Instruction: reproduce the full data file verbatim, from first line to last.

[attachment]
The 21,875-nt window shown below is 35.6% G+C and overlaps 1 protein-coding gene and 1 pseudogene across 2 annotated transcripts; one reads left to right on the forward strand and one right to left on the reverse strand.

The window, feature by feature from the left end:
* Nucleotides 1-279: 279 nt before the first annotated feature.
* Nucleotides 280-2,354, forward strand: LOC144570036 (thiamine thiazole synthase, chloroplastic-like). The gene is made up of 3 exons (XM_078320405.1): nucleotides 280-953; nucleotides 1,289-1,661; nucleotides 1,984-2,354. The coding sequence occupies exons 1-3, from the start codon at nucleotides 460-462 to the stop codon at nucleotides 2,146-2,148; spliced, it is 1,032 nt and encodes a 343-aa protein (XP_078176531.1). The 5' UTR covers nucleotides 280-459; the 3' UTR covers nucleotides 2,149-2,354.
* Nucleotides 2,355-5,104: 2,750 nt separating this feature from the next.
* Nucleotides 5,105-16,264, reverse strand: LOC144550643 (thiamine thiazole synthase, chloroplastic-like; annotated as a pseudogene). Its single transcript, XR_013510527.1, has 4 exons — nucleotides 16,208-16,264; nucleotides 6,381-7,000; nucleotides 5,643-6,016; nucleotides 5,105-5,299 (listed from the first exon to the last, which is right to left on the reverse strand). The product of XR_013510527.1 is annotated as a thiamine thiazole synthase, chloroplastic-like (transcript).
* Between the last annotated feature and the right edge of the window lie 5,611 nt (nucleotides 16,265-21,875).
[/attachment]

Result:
The 21,875-nt window shown below is 35.6% G+C and overlaps 1 protein-coding gene and 1 pseudogene across 2 annotated transcripts; one reads left to right on the forward strand and one right to left on the reverse strand.

The window, feature by feature from the left end:
* Nucleotides 1-279: 279 nt before the first annotated feature.
* Nucleotides 280-2,354, forward strand: LOC144570036 (thiamine thiazole synthase, chloroplastic-like). The gene is made up of 3 exons (XM_078320405.1): nucleotides 280-953; nucleotides 1,289-1,661; nucleotides 1,984-2,354. The coding sequence occupies exons 1-3, from the start codon at nucleotides 460-462 to the stop codon at nucleotides 2,146-2,148; spliced, it is 1,032 nt and encodes a 343-aa protein (XP_078176531.1). The 5' UTR covers nucleotides 280-459; the 3' UTR covers nucleotides 2,149-2,354.
* Nucleotides 2,355-5,104: 2,750 nt separating this feature from the next.
* Nucleotides 5,105-16,264, reverse strand: LOC144550643 (thiamine thiazole synthase, chloroplastic-like; annotated as a pseudogene). Its single transcript, XR_013510527.1, has 4 exons — nucleotides 16,208-16,264; nucleotides 6,381-7,000; nucleotides 5,643-6,016; nucleotides 5,105-5,299 (listed from the first exon to the last, which is right to left on the reverse strand). The product of XR_013510527.1 is annotated as a thiamine thiazole synthase, chloroplastic-like (transcript).
* Between the last annotated feature and the right edge of the window lie 5,611 nt (nucleotides 16,265-21,875).